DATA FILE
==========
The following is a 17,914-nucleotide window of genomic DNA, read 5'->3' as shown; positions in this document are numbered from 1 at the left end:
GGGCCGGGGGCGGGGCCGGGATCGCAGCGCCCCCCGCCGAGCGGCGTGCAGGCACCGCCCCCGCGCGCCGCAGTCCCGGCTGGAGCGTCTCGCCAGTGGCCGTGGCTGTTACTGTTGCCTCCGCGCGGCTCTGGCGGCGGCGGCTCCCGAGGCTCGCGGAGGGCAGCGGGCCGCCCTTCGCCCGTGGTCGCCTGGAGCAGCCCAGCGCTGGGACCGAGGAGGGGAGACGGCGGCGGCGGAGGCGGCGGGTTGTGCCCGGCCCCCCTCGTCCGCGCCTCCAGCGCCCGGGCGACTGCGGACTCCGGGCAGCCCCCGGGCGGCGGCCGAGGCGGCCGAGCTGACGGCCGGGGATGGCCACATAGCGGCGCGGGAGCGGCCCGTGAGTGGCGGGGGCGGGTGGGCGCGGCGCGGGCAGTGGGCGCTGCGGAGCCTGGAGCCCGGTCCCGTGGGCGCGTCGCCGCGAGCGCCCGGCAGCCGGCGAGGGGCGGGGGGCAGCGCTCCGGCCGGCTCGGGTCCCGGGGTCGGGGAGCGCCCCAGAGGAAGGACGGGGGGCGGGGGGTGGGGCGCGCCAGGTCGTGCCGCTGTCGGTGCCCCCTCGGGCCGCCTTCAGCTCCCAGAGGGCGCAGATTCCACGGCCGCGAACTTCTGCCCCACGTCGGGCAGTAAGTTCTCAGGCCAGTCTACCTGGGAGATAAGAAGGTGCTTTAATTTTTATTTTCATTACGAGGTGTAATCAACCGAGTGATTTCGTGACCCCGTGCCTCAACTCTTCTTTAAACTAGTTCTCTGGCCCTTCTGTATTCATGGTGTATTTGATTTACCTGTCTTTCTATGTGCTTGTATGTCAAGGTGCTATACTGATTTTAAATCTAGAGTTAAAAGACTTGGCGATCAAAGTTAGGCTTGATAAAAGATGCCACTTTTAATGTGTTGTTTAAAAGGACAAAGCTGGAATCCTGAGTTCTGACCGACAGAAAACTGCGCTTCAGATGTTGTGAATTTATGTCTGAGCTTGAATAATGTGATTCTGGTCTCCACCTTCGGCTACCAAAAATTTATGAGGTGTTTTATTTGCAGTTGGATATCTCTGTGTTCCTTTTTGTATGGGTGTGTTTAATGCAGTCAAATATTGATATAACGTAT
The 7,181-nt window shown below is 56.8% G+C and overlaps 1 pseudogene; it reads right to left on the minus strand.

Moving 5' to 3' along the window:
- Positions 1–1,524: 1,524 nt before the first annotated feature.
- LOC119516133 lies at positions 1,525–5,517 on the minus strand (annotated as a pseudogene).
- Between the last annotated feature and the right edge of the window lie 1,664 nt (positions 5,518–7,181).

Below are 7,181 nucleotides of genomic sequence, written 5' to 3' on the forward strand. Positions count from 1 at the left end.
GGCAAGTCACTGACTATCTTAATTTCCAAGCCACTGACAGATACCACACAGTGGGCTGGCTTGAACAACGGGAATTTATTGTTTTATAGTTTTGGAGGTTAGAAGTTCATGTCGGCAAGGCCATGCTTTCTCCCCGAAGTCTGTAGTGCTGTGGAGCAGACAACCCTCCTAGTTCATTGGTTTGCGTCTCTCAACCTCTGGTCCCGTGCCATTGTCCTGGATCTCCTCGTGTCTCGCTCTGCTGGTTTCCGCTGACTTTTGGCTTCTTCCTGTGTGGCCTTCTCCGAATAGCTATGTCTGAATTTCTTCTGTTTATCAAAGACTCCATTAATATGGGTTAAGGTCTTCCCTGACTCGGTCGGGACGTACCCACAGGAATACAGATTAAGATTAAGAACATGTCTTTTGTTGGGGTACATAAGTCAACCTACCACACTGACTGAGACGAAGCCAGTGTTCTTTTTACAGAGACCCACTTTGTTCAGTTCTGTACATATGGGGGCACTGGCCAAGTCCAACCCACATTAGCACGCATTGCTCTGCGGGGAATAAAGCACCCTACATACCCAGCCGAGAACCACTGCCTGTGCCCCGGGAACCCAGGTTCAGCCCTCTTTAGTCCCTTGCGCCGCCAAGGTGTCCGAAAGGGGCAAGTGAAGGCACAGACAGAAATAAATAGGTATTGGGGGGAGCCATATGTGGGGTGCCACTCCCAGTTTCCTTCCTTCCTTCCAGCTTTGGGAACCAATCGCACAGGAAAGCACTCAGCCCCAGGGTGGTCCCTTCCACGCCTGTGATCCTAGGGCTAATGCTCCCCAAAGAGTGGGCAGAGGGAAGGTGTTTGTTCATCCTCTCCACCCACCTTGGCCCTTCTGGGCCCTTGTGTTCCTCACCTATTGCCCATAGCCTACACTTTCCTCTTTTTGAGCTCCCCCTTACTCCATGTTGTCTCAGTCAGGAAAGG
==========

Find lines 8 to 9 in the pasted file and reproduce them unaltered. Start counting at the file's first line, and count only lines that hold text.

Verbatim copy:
Below are 7,181 nucleotides of genomic sequence, written 5' to 3' on the forward strand. Positions count from 1 at the left end.
GGCAAGTCACTGACTATCTTAATTTCCAAGCCACTGACAGATACCACACAGTGGGCTGGCTTGAACAACGGGAATTTATTGTTTTATAGTTTTGGAGGTTAGAAGTTCATGTCGGCAAGGCCATGCTTTCTCCCCGAAGTCTGTAGTGCTGTGGAGCAGACAACCCTCCTAGTTCATTGGTTTGCGTCTCTCAACCTCTGGTCCCGTGCCATTGTCCTGGATCTCCTCGTGTCTCGCTCTGCTGGTTTCCGCTGACTTTTGGCTTCTTCCTGTGTGGCCTTCTCCGAATAGCTATGTCTGAATTTCTTCTGTTTATCAAAGACTCCATTAATATGGGTTAAGGTCTTCCCTGACTCGGTCGGGACGTACCCACAGGAATACAGATTAAGATTAAGAACATGTCTTTTGTTGGGGTACATAAGTCAACCTACCACACTGACTGAGACGAAGCCAGTGTTCTTTTTACAGAGACCCACTTTGTTCAGTTCTGTACATATGGGGGCACTGGCCAAGTCCAACCCACATTAGCACGCATTGCTCTGCGGGGAATAAAGCACCCTACATACCCAGCCGAGAACCACTGCCTGTGCCCCGGGAACCCAGGTTCAGCCCTCTTTAGTCCCTTGCGCCGCCAAGGTGTCCGAAAGGGGCAAGTGAAGGCACAGACAGAAATAAATAGGTATTGGGGGGAGCCATATGTGGGGTGCCACTCCCAGTTTCCTTCCTTCCTTCCAGCTTTGGGAACCAATCGCACAGGAAAGCACTCAGCCCCAGGGTGGTCCCTTCCACGCCTGTGATCCTAGGGCTAATGCTCCCCAAAGAGTGGGCAGAGGGAAGGTGTTTGTTCATCCTCTCCACCCACCTTGGCCCTTCTGGGCCCTTGTGTTCCTCACCTATTGCCCATAGCCTACACTTTCCTCTTTTTGAGCTCCCCCTTACTCCATGTTGTCTCAGTCAGGAAAGG